New Delhi | The Indian capital was covered in a thick toxic fog on Friday and the level of pollution was measured as “severe” by the authorities, hours after declarations by Donald Trump that India looked “disgusting”.
Every year at the start of the winter season, the air in New Delhi turns into a toxic mixture of fumes from surrounding agricultural fires, exhaust gases and industrial emissions, trapped above the city by warmer temperatures. cool and light winds.
On Friday, the US Embassy in New Delhi recorded a daily concentration of fine particles PM2.5 of 269 micrograms per cubic meter of air.
The World Health Organization (WHO) recommends not to exceed a daily average PM2.5 concentration of 25. By comparison, late Friday morning in central Paris, the rate was 40. It can reach 150 in the Los Angeles area.
About one-thirtieth the diameter of a human hair, these particles can seep into the bloodstream through the lungs. Long-term exposure to PM2.5 increases the risk of cardiovascular disease and lung cancer.
The air quality index of 36 official Delhi monitoring sites, measuring PM2.5 and PM10 (with a diameter of less than 10 microns) was between 282 and 446, at a “severe” level, according to the Central Pollution Control Board (CPCB). The “good” level is 0 to 50.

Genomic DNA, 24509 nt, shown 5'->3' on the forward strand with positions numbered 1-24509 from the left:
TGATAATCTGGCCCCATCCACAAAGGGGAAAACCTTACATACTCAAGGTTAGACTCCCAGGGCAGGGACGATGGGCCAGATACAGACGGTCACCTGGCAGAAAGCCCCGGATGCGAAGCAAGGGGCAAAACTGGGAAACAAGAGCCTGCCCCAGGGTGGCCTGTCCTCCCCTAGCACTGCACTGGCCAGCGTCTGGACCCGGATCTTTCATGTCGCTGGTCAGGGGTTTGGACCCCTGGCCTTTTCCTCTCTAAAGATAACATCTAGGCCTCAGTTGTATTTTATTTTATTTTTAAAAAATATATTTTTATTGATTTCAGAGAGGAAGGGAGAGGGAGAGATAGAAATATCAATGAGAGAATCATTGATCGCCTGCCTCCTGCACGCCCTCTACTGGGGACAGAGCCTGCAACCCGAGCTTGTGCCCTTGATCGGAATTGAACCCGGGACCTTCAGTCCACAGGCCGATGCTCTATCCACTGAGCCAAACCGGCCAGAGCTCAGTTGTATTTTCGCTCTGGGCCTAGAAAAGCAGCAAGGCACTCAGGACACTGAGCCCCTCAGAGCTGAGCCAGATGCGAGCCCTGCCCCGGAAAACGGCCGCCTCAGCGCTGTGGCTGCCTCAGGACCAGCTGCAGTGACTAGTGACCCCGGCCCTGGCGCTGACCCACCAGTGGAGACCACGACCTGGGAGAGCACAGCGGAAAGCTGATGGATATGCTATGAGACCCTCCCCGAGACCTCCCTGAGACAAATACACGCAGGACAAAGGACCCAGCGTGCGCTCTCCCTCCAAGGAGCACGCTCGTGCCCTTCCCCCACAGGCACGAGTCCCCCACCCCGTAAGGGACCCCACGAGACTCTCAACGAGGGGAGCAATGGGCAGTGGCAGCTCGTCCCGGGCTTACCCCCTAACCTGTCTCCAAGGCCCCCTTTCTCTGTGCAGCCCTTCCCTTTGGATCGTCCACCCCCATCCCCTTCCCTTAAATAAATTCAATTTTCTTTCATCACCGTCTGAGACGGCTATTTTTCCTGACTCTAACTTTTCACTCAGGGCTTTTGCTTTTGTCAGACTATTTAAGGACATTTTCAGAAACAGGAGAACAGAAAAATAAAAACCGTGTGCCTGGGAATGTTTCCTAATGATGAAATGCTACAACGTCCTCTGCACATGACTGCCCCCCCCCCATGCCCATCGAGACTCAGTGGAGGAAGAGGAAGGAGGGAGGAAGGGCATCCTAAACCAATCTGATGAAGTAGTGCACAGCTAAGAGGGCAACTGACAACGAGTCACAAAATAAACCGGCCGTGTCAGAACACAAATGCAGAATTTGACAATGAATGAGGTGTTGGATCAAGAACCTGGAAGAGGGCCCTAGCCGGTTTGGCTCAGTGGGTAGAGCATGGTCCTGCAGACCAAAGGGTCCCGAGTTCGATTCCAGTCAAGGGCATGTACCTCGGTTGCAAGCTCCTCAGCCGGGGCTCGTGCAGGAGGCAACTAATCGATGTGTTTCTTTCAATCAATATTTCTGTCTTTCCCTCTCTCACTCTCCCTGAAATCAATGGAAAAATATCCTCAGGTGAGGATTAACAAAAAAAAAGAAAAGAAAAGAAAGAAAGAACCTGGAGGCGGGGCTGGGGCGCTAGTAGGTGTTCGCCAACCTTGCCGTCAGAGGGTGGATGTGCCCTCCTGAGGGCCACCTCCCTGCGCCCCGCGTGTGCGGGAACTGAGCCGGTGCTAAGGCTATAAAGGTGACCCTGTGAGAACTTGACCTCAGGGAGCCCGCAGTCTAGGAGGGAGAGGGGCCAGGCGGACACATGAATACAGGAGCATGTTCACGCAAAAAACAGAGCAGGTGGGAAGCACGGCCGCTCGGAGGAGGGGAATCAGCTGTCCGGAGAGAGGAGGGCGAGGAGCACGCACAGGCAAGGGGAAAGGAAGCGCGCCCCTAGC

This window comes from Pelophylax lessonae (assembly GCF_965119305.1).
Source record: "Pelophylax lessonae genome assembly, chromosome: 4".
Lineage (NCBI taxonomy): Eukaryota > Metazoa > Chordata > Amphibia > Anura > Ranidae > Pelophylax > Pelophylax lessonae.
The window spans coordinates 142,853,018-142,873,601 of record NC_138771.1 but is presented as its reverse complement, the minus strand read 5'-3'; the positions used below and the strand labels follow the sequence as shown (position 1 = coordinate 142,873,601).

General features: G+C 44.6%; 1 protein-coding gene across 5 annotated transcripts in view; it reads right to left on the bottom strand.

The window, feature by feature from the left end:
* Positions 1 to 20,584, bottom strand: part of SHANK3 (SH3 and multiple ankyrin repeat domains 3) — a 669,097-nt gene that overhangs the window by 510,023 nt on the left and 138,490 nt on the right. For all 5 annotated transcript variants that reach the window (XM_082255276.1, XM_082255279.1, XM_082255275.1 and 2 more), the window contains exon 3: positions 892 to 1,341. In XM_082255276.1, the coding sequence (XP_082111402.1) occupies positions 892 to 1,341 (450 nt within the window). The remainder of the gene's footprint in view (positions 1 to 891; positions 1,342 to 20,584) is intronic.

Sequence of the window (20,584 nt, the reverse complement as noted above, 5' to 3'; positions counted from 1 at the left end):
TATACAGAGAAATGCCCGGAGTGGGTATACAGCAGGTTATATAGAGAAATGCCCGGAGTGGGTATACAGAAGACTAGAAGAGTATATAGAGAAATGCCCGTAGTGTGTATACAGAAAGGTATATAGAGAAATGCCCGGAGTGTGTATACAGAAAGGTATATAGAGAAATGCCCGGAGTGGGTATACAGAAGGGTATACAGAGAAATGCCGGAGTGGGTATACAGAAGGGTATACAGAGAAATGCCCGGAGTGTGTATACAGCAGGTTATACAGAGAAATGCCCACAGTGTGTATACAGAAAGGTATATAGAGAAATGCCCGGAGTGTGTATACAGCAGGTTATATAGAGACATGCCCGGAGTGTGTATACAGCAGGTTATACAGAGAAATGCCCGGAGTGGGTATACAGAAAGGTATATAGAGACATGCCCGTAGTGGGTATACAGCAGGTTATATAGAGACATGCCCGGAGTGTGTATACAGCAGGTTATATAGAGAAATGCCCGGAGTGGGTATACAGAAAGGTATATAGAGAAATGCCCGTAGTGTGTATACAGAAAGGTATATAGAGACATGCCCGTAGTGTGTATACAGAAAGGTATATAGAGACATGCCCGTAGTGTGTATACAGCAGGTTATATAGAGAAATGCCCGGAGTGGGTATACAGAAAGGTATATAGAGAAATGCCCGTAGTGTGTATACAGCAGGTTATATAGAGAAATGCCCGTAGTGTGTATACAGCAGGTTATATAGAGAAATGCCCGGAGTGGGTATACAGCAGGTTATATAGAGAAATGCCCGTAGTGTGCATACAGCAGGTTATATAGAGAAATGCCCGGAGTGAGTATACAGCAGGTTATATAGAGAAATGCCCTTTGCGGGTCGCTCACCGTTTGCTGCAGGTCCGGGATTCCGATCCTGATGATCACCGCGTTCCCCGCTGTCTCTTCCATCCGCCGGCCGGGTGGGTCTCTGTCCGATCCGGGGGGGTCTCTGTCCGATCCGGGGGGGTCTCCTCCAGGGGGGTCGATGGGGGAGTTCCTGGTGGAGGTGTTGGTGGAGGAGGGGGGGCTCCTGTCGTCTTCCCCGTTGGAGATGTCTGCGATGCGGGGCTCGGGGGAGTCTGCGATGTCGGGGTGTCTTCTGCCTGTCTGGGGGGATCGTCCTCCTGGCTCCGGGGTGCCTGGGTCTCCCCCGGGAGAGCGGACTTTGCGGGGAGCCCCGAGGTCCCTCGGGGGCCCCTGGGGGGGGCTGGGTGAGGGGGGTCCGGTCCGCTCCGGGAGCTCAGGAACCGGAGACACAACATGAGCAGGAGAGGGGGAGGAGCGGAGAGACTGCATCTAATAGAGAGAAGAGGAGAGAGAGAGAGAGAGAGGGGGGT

“A further deterioration (of air quality) is expected for two days,” said the government body SAFAR referring to “a significant increase in agricultural burns” in the neighboring states of Haryana and Punjab which contributes to 17% at PM2.5 level in Delhi.
The burns began earlier this year as farmers, fearing labor shortages due to the pandemic, advanced sowing and harvesting, officials said.
On Thursday evening, during his debate with Joe Biden, his Democratic opponent for the November 3 presidential election, US President Donald Trump said, “Look how disgusting it is in China. Look at Russia, look at India. It’s disgusting. The air is disgusting “.
Mr. Trump had withdrawn his country from the Paris climate agreement, believing it to be unfairly treated compared to other polluting countries.
Scientists warn of the particular risks of pollution this year, with the pandemic, for the 20 million inhabitants of New Delhi.
It “increases the risk of non-communicable diseases, the very ones that make people more likely to be seriously affected or to die from Covid-19,” epidemiologist Sumi Mehta of the international organization Vital told AFP. Strategies.
And the health care system could be under increased strain. “There are serious concerns that the vulnerability to Covid-19 will increase further during the winter, with higher air pollution levels worsening respiratory illnesses anyway and driving up hospitalizations,” he said. ‘AFP Anumita Roy Chowdhury of the Center for Science and Environment in Delhi.